Inexplicably, Corwin, a businesswoman-turned-state assemblywoman, found herself utterly flat-footed in trying to respond on the Medicare issue. Asked by The Buffalo News in early May about Congressional Budget Office figures showing that the Ryan plan could cost future seniors upward of $7,000 a year more for health care, she replied, “To be honest, I don't have figures on that.”
As Hochul’s campaign began to hit home, Corwin started inching away from the Ryan plan, calling it a great start but saying she would consider other alternatives to fixing Medicare. When the Corwin finally came up with a full-throated response to Hochul’s Medicare argument about a week before Election Day, it was a full-throated lie. “The truth is it’s Hochul who says she would cut Social Security and Medicare,” the ad says—a claim that FactCheck.org quickly labeled “bogus.” Conjured up out of a comment Hochul made about entitlements being “on the table” in budget talks, the ad resulted in devastating fact-checks in The Buffalo News and on Buffalo’s top-rated television station.
Corwin was unprepared in more ways than one. Privately, in retrospect, Republicans wonder if this well-dressed, Range Rover-driving businesswoman was the right fit in a district where the wealthy are concentrated in the Buffalo-area subdivisions near where Corwin lives. Both GOP consultants and voters complained about her designer handbags and aloof demeanor, which didn’t play so well with dairy farmers suffering the ups and downs of milk prices and blue-collar Republicans in the small towns that dot the district.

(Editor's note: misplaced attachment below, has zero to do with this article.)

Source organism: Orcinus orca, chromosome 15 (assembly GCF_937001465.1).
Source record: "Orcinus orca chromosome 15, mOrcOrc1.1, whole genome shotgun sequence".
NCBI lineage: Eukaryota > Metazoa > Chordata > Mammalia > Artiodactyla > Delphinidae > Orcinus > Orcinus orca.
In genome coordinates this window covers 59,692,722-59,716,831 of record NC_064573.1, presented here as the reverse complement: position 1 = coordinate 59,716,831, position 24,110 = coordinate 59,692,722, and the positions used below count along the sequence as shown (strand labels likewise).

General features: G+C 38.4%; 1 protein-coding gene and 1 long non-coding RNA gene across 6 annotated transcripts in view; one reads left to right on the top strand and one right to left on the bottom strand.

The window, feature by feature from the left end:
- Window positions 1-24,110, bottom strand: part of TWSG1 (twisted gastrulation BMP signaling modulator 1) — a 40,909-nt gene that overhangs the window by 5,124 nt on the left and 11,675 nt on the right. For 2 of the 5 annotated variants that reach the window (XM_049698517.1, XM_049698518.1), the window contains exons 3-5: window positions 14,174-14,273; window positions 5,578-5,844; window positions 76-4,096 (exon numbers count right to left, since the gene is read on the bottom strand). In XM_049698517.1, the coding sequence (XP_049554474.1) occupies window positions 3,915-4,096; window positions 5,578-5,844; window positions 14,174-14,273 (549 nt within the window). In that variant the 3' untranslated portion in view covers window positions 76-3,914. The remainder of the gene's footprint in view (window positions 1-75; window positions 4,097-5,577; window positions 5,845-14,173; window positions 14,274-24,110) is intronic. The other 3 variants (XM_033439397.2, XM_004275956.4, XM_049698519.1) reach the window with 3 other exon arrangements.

Corwin also botched her response to Davis’s “Tea Party” candidacy. Davis, an anti-trade zealot and serial congressional candidate who ran three times as a Democrat, never was a serious threat to win, but he always was a serious threat to steal votes from Corwin. Yet the Corwin campaign didn’t bombard Davis with negative ads until late in the game—so late, in fact, that the ads appeared to do collateral damage to Corwin, whose negatives rose to near 50 percent in two polls as her harshly negative ad campaign wore on.
Most inexplicably of all, the Corwin camp tried to stage a get-off-my-lawn fracas with the irascible Davis. On May 11, Corwin’s legislative chief of staff, video camera in hand, approached Davis after an event and demanded to know why the old man had refused to debate. Davis, predictably, lunged at the camera, prompting the Corwin staffer to squeal and the Erie County Republican Committee to release a bizarre video that raised more questions than it answered. WNYMedia.net quickly revealed that the videographer was on Corwin’s Assembly staff, prompting a media uproar that featured plenty of footage of Corwin rushing past reporters and refusing to discuss the incident.